Disabilities and chronic health problems are physical and/or mental impairments that substantially limit one or more major life activity. Many disabilities are invisible, some might be temporary, while others are chronic debilitating conditions. For many graduate students with disabilities, coming forward about a chronic illness or impairment may feel risky, especially in an environment where performance is presented as the quintessential measure of success.
Disability Studies posits three main models to understand how people perceive, experience, and represent disability:
- – The Medical Model of Disability –
- – The Social Model of Disability –
- – The Sociopolitical or Ecological Model of Disability –
The medical model centers the individual human body measured according the standards that the medical-scientific community has defined as “normal” biological functions. According to the WHO, a disability is “a reduction in health and/or functioning caused by an impairment that is defined as a problem with the normal biological operation of the body.” A purely “medical” model foregrounds therapeutic goals seeking to minimize the impairment within the individual person’s body, and to restore health and function (as near as possible). For example, a primarily medical approach might recommend that a person with impaired mobility receive physical therapy to reinforce the body’s range of movement, or perhaps mechanical equipment, such as a wheelchair or prostheses, to enable more mobility.
Critics say the medical model isolates and problematizes the disabled individual. Science and medicine have doubtless improved the quality of life for many. But the uncritical embrace of scientific-medical standards also frames disability as a problem within impaired individuals that we should fix by adopting diagnostic labels and receiving individual treatments, while leaving intact the social structures and cultural practices that de-valorize and marginalize anyone who does not fit a particular prototype of able-bodied normalcy.
The medical model alone does not account for the social norms and built environments that actively exclude people who do not meet normative expectations. The social model alone does not account for the embodied realities that people with impairments may experience even if many of the barriers in their environments are mitigated. And neither the medical or the social models account for the political relations that enable medical advances, sustain communities, and drive social change. Medical advances don’t just happen in a laboratory vacuum, nor do designs for infrastructures exist apart from imaginative deliberation, nor can a community choose a full-functioning legal system from a standardized menu, to treat more people more fairly, and inclusively, in every context. A sociopolitical model emphasizes that people with impairments rely on deeply relational economies of care that are politically sustained, that communities negotiate which social priorities they value in order to make possible and promote any type of scientific advances or build and maintain any of the infrastructures that we share.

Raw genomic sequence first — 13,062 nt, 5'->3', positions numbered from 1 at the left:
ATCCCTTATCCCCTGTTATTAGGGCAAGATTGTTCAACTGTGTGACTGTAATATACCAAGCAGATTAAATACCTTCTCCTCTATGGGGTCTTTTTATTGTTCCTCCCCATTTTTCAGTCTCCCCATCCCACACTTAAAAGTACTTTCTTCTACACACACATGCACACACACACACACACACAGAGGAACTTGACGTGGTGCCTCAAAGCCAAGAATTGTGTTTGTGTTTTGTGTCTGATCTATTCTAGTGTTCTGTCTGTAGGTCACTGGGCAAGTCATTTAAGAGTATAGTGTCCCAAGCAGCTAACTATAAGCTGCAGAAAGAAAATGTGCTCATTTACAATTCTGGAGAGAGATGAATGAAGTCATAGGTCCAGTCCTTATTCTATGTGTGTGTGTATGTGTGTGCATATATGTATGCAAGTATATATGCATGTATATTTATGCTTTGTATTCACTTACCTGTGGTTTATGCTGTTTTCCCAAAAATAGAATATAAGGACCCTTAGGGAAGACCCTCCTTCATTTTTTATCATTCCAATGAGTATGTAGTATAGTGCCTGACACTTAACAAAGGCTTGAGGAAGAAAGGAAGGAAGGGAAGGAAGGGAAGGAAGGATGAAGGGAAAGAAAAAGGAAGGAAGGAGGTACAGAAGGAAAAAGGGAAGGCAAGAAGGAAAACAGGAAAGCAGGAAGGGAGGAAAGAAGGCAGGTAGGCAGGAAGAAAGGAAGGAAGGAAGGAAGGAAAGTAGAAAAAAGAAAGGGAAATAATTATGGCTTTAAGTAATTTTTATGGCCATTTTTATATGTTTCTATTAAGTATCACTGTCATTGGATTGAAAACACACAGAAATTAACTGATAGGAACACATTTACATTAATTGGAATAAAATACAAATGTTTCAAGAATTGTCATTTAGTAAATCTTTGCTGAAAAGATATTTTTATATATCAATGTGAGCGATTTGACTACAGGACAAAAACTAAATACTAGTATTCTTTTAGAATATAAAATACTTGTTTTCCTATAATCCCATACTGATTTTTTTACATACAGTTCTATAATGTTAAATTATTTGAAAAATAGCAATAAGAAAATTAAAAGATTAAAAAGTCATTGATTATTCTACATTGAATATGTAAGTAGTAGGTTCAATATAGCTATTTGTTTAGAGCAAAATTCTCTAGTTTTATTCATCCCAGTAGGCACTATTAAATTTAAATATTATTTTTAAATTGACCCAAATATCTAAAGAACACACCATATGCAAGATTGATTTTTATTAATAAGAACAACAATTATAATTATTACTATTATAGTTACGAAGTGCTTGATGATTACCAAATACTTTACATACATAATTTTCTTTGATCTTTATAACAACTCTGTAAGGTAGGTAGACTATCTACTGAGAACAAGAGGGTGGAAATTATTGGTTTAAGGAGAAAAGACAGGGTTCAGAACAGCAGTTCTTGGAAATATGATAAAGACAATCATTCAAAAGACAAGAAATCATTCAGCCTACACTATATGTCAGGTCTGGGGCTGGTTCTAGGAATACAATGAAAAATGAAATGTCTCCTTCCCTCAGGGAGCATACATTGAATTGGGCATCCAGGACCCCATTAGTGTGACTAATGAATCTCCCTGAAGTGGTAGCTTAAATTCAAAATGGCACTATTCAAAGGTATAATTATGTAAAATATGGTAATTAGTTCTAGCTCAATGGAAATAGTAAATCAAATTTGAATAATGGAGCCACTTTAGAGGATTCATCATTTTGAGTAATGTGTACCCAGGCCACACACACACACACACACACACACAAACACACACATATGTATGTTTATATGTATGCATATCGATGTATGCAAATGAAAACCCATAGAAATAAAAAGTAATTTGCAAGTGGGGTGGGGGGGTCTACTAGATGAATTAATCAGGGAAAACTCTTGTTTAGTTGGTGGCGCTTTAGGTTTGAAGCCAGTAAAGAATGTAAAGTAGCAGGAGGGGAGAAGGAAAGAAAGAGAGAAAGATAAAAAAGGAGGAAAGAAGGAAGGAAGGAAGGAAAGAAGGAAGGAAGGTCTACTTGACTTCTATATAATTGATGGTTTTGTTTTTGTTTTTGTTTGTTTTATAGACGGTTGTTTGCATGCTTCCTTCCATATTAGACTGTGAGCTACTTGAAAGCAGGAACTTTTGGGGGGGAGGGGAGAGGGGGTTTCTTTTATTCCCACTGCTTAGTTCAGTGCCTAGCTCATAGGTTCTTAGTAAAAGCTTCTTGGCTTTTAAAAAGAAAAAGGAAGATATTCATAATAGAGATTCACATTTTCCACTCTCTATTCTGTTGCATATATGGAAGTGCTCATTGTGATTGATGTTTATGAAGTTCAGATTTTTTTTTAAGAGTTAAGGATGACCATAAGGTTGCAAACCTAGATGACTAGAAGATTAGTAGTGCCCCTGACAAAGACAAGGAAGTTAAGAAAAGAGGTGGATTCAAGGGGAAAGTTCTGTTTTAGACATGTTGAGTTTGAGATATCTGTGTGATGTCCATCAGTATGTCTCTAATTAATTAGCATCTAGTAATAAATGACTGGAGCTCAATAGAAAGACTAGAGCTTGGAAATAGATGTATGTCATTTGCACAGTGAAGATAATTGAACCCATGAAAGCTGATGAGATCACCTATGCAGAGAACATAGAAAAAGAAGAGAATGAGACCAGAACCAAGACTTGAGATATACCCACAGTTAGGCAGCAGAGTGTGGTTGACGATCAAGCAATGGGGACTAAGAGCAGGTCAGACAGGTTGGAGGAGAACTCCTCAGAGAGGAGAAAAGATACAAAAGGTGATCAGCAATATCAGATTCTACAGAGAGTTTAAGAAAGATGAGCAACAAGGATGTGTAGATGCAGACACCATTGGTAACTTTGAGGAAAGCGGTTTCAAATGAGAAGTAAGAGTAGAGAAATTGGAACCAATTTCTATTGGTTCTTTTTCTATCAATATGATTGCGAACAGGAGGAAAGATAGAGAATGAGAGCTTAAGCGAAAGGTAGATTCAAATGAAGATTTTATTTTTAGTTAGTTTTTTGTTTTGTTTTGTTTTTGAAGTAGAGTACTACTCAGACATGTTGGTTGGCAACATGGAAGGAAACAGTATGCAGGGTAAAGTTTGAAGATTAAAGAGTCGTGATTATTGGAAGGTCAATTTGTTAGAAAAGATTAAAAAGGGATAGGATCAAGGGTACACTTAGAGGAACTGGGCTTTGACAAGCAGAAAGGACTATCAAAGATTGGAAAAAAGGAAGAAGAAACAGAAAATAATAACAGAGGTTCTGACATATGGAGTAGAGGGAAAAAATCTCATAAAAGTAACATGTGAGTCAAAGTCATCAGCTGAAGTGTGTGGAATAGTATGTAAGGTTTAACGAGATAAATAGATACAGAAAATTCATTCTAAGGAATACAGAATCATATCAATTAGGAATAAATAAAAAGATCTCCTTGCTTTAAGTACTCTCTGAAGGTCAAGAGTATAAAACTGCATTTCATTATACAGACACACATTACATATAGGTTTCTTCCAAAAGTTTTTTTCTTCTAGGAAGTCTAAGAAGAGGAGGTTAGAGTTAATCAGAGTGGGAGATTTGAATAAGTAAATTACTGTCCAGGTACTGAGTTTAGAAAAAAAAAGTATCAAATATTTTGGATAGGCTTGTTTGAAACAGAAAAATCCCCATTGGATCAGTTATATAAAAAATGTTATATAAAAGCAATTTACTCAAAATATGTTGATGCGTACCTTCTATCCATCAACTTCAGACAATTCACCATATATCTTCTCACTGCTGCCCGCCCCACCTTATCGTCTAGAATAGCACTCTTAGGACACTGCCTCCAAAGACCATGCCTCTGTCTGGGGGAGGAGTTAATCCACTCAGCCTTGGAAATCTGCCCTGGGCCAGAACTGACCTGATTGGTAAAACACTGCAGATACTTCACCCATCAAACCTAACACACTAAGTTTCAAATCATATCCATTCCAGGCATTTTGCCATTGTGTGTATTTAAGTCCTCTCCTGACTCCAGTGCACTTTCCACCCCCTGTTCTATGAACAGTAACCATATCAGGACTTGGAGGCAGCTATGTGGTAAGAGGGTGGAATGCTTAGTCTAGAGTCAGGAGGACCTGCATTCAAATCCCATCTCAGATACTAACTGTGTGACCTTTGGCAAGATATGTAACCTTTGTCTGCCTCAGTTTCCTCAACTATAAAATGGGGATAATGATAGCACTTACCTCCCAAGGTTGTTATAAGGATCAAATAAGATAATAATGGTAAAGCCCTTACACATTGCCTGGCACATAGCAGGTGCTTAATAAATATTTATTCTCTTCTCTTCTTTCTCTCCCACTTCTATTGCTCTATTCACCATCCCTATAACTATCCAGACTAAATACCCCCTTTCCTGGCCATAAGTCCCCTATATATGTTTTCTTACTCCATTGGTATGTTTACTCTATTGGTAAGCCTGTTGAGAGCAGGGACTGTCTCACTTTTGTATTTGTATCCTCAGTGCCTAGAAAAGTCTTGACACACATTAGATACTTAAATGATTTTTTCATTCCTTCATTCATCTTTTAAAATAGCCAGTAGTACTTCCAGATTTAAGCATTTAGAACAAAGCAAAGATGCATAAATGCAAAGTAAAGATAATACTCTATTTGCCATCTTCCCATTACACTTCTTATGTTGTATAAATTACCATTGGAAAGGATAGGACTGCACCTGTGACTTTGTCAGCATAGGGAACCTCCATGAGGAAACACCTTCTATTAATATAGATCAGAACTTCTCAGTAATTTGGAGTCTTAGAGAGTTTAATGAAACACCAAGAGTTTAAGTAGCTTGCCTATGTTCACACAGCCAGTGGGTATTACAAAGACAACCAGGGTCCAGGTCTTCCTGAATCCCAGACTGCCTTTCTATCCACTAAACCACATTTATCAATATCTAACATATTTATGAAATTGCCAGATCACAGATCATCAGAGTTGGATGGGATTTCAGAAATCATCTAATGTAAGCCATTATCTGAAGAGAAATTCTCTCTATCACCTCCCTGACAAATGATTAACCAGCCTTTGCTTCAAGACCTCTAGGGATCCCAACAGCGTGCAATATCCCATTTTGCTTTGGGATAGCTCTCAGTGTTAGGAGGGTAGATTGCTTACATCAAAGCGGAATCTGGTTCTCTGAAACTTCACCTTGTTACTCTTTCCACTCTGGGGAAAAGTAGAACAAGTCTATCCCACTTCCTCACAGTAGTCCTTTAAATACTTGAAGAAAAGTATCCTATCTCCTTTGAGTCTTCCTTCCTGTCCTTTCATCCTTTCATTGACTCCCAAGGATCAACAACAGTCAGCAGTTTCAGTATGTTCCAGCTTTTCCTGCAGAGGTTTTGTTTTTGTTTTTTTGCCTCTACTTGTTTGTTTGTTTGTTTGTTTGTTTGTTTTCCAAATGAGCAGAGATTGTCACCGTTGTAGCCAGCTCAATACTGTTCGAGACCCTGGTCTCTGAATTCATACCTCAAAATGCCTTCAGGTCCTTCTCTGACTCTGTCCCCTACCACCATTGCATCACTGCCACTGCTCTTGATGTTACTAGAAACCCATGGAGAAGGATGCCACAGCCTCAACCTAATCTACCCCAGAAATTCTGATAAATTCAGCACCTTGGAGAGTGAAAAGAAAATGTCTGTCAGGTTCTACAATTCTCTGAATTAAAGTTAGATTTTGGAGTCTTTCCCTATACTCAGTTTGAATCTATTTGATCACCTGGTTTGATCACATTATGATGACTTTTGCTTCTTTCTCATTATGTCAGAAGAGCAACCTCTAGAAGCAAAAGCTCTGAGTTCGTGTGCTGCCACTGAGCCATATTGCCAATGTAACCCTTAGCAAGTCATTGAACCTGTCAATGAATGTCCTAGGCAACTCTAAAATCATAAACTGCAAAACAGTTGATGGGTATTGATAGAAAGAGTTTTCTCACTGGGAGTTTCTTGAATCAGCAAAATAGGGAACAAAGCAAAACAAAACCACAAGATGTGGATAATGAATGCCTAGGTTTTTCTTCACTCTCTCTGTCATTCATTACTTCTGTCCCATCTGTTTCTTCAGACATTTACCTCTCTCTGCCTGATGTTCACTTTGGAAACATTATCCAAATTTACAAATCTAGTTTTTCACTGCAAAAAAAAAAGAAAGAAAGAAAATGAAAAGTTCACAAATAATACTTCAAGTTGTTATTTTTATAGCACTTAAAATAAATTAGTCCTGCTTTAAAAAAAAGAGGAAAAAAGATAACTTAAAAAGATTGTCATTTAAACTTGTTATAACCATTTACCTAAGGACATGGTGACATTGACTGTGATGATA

A plurality of disciplinary perspectives bring disability into conversation with core theories in such fields as medicine, physical therapy, psychology, law, sociology, anthropology, architecture, and more. A sociopolitical framework also recognizes that disability can have a positive valence: People with disability bring to bear unique insights about how to excel as human beings and promote human flourishing (Garland-Thomson, 2012; MacIntyre, 1999; Wise, 2014a; Wise, 2016).
Our Own Definitions...
Disabilities are as diverse and unique as there are people. Each person with disabilities understands their conditions and their relationship with their conditions differently. Here are some of the ways we define “disability”:
A disability is a piece of paper the doctors gave me. Defining disability is hard, since calling it a ‘disability’ feels weird. I’ve never known anything else. Disabilities are things that I have to deal with every day that other people don’t. A disability is what makes it impossible for me to do things that most people can do, like sleep, breathe, talk, or plan; my disability is also the only way that I know how to do things in a world that sleeps, breathes, talks, and plans their lives entirely differently. My disability is not who I am, and at the same time I would not be who I am without what it has made me to see, feel, hear, and understand, which other people may not. I like the social model of disability. ‘Disability’ in this context refers to the prevailing social structures that do not properly accommodate for the needs of individuals with impairments.